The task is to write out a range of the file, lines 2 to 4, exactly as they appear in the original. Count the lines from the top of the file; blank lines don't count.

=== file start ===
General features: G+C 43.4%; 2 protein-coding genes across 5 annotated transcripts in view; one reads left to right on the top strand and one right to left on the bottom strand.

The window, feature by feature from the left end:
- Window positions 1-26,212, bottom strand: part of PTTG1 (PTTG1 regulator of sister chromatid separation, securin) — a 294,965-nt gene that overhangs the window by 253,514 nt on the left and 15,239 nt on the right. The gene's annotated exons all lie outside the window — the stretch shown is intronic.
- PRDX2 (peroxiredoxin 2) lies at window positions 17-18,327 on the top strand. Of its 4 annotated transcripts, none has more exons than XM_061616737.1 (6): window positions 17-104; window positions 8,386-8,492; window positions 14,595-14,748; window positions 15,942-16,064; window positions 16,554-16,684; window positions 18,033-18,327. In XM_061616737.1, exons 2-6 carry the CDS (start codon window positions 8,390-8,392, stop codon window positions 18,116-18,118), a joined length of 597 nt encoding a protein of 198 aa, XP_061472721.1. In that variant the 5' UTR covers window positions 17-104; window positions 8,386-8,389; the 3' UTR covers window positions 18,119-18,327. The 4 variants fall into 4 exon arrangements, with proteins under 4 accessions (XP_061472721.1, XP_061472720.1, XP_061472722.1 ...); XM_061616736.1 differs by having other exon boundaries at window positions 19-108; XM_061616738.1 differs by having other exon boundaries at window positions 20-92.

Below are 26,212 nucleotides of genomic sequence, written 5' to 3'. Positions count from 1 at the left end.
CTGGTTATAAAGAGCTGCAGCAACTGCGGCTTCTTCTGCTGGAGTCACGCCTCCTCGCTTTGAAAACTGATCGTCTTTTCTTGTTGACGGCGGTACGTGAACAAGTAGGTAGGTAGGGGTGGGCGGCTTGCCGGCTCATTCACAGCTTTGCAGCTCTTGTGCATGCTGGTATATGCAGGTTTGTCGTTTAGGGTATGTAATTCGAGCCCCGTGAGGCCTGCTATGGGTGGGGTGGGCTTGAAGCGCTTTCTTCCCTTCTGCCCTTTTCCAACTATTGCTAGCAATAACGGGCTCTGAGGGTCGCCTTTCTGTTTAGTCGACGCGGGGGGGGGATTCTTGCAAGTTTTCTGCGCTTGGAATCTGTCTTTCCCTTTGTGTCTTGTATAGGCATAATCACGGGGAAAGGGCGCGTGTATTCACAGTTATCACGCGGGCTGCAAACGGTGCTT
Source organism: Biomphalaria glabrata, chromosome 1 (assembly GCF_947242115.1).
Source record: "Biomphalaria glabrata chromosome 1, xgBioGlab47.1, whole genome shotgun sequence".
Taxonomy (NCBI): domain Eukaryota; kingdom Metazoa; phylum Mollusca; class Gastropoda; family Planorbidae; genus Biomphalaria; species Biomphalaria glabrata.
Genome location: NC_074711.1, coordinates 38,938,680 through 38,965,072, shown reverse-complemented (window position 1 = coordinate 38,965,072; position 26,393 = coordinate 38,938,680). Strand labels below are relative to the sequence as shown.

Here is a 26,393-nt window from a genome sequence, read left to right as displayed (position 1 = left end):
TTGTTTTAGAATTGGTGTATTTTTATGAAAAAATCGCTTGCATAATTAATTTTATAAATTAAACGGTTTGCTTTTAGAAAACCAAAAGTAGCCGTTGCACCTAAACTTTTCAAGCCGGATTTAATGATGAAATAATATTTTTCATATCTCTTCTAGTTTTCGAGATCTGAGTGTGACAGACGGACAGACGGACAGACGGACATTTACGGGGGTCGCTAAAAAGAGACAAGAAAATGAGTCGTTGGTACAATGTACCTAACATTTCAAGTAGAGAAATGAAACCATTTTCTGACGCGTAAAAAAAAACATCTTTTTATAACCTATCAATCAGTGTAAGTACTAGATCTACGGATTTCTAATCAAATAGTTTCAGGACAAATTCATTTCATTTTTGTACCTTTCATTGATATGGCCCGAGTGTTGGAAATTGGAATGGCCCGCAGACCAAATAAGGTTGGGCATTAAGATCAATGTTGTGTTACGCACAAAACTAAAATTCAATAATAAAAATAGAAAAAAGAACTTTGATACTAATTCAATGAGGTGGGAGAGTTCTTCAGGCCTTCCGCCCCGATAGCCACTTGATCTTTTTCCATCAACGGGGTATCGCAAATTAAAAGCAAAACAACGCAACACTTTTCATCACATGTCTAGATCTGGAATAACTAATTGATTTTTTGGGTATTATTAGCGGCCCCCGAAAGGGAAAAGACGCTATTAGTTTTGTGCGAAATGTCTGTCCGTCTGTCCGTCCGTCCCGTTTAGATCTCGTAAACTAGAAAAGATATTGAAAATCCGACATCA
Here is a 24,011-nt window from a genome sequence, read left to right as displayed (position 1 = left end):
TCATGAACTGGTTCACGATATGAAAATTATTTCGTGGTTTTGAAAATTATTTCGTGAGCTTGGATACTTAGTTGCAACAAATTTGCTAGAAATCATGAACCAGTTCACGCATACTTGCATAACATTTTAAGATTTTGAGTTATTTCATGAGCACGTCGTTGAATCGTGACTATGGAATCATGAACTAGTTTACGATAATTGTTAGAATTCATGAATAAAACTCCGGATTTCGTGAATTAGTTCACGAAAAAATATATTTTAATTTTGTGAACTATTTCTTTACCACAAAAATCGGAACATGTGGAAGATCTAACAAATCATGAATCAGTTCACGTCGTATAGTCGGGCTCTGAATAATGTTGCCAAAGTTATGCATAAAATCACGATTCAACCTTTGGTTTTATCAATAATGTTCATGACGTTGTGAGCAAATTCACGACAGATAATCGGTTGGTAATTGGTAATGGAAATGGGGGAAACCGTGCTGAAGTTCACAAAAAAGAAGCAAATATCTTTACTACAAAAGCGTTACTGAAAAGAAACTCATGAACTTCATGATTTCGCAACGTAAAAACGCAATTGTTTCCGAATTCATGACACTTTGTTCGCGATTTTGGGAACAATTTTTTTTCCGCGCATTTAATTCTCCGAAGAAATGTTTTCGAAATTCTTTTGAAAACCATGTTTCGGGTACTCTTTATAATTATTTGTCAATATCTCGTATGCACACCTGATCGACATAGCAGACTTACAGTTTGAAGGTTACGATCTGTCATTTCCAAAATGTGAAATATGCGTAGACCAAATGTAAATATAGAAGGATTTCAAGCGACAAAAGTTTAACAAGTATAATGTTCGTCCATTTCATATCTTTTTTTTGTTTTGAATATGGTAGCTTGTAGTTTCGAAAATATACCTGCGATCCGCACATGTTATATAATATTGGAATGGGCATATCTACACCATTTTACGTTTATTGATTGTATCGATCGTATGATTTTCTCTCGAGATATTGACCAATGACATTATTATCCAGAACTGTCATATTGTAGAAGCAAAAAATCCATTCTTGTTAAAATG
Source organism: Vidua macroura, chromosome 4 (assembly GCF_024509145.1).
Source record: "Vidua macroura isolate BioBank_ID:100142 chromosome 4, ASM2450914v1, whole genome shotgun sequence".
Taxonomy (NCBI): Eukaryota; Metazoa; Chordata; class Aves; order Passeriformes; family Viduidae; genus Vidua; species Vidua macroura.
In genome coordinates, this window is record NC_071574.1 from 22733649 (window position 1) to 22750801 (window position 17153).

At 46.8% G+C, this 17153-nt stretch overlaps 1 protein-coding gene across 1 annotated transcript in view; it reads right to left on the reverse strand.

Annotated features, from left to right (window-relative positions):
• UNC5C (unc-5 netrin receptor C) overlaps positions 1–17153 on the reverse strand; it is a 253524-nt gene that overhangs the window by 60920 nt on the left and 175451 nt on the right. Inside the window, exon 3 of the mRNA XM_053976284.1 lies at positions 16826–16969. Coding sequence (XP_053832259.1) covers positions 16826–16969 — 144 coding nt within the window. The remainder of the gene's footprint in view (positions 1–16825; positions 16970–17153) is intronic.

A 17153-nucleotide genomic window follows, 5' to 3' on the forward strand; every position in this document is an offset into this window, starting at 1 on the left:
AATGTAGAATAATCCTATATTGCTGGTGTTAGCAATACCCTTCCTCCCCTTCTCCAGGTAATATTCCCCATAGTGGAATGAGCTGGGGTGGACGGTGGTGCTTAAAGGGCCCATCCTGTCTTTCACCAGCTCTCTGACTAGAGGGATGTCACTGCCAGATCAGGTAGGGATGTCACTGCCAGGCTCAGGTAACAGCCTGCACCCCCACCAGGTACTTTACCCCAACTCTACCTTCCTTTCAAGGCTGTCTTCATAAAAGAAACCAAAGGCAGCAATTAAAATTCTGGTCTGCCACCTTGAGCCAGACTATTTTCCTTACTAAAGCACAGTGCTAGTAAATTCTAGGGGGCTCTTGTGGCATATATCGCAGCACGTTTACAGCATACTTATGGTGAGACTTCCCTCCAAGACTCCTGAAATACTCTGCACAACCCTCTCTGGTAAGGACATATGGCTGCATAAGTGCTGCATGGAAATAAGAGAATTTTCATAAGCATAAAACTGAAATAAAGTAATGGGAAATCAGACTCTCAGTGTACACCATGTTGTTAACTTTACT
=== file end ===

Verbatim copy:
The window, feature by feature from the left end:
- Window positions 1-26,212, bottom strand: part of PTTG1 (PTTG1 regulator of sister chromatid separation, securin) — a 294,965-nt gene that overhangs the window by 253,514 nt on the left and 15,239 nt on the right. The gene's annotated exons all lie outside the window — the stretch shown is intronic.
- PRDX2 (peroxiredoxin 2) lies at window positions 17-18,327 on the top strand. Of its 4 annotated transcripts, none has more exons than XM_061616737.1 (6): window positions 17-104; window positions 8,386-8,492; window positions 14,595-14,748; window positions 15,942-16,064; window positions 16,554-16,684; window positions 18,033-18,327. In XM_061616737.1, exons 2-6 carry the CDS (start codon window positions 8,390-8,392, stop codon window positions 18,116-18,118), a joined length of 597 nt encoding a protein of 198 aa, XP_061472721.1. In that variant the 5' UTR covers window positions 17-104; window positions 8,386-8,389; the 3' UTR covers window positions 18,119-18,327. The 4 variants fall into 4 exon arrangements, with proteins under 4 accessions (XP_061472721.1, XP_061472720.1, XP_061472722.1 ...); XM_061616736.1 differs by having other exon boundaries at window positions 19-108; XM_061616738.1 differs by having other exon boundaries at window positions 20-92.